What's killing Eastern North Carolina?
By Bonnie Edwards
Published in News on April 19, 2006 1:49 PM
MOUNT OLIVE -- Death is stalking eastern North Carolinians at a faster pace than the rest of the state, and researchers at East Carolina University are trying to find out why.
Chris Mansfield is a professor at the Brody School of Medicine and director of the university's Center for Health Services Research and Development. He spoke at a business breakfast Tuesday at Mount Olive College.
Mortality rates show eastern North Carolinians have a better chance of dying prematurely than their counterparts in the Piedmont and the mountains, Mansfield said. Premature mortality is considered dying before age 75, which is the national average.
Twenty-five years ago, eastern North Carolinians were dying prematurely at a rate 17 percent higher than the rest of the state. Today, Mansfield pointed out, that percentage has increased to 21 percent.
The leading cause of death is traffic accidents, he said. The highway death toll in the eastern part of the state is 40 percent higher than it is to the west, despite the larger relative population of the Piedmont, with its major cities.
Other chief causes of early death are heart disease and cancer. He said a higher percentage of eastern North Carolinians smoke, compared to the rest of the state and nation. Twenty-six percent of eastern North Carolinians smoke, he said.
The Centers for Disease Control and Prevention in Atlanta show tobacco use is a leading cause of premature death, Mansfield said, with diet, lack of physical exercise and alcohol use close behind.
Mansfield said the business community needs to help address the reasons behind those statistics. He entitled his talk, "What's really killing us, and what can we do about it?"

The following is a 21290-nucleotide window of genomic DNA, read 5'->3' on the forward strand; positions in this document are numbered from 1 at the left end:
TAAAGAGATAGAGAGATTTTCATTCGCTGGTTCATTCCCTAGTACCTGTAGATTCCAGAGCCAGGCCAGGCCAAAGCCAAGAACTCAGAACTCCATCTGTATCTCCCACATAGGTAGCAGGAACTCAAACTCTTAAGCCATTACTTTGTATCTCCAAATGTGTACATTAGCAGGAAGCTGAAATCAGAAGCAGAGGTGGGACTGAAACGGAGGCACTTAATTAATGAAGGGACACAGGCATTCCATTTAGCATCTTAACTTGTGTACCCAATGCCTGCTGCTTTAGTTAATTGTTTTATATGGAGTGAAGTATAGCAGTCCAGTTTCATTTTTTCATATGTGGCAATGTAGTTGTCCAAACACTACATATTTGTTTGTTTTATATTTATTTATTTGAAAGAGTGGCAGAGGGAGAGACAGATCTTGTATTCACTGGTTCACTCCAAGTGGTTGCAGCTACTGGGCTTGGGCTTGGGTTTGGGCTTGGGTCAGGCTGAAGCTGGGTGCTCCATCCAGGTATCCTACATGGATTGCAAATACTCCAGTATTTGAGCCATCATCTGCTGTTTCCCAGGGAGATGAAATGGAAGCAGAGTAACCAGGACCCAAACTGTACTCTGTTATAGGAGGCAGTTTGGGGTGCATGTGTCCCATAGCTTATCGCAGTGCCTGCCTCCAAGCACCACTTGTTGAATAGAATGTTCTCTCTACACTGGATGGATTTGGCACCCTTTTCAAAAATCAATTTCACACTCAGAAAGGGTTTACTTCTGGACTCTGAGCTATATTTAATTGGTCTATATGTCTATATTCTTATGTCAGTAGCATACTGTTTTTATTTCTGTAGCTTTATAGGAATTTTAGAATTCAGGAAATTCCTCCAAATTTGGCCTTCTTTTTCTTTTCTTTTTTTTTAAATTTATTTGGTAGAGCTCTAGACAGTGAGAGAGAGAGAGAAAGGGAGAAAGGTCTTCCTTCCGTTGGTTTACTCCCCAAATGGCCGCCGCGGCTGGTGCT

Public health officials are conducting research into the major health problems in this part of the state in an effort to determine who is at most risk and why, Mansfield said.
He cited a number of statistics that show the disparities between races and sexes in premature death but said geography seems to play a larger role in death rates than people might expect. Some statistics are well known, he said. White men live longer than non-whites. Women of all races live longer than men.
Mansfield said changes in health care are leading universities toward changes in curriculum. He said universities will soon be more involved in public health and that the doctors of the future will resemble personal trainers.
Mansfield said the creation and continued development of a medical school at ECU has helped improve health care east of Raleigh.
"We've done a pretty good job of training primary care physicians," he said, noting that one-third of the medical school graduates are from under-represented minorities, and that half are women.
Mansfield said the research center at ECU polls hospitals in the region to determine what jobs they need filled most in order to provide the mostly rural region with well-trained doctors, nurses and other health-care professionals.
The school is keeping up with changes in medicine as well as increasing demands for health care. Some options under consideration include increasing the size of medical school classes and residency programs or perhaps adding new programs such as chiropractic, podiatry, psychiatry, social work, imaging technology and genetic counseling.
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